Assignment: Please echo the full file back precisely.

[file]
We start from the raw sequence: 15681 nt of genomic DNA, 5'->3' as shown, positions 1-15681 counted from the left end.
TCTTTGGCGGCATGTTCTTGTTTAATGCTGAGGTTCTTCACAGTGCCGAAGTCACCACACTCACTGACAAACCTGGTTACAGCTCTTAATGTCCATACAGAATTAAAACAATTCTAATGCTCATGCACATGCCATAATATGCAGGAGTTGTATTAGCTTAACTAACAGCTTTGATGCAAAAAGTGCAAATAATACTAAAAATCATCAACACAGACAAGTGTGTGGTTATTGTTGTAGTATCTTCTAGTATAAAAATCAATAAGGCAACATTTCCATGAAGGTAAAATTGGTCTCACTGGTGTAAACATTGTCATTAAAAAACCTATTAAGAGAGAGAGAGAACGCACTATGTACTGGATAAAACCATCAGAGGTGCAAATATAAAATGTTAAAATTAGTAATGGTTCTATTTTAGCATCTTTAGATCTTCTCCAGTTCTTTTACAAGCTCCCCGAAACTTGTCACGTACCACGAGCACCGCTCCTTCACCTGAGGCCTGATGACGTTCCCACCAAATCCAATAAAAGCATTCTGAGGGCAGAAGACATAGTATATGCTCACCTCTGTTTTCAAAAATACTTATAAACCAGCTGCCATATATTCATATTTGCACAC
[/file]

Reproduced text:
We start from the raw sequence: 15681 nt of genomic DNA, 5'->3' as shown, positions 1-15681 counted from the left end.
TCTTTGGCGGCATGTTCTTGTTTAATGCTGAGGTTCTTCACAGTGCCGAAGTCACCACACTCACTGACAAACCTGGTTACAGCTCTTAATGTCCATACAGAATTAAAACAATTCTAATGCTCATGCACATGCCATAATATGCAGGAGTTGTATTAGCTTAACTAACAGCTTTGATGCAAAAAGTGCAAATAATACTAAAAATCATCAACACAGACAAGTGTGTGGTTATTGTTGTAGTATCTTCTAGTATAAAAATCAATAAGGCAACATTTCCATGAAGGTAAAATTGGTCTCACTGGTGTAAACATTGTCATTAAAAAACCTATTAAGAGAGAGAGAGAACGCACTATGTACTGGATAAAACCATCAGAGGTGCAAATATAAAATGTTAAAATTAGTAATGGTTCTATTTTAGCATCTTTAGATCTTCTCCAGTTCTTTTACAAGCTCCCCGAAACTTGTCACGTACCACGAGCACCGCTCCTTCACCTGAGGCCTGATGACGTTCCCACCAAATCCAATAAAAGCATTCTGAGGGCAGAAGACATAGTATATGCTCACCTCTGTTTTCAAAAATACTTATAAACCAGCTGCCATATATTCATATTTGCACAC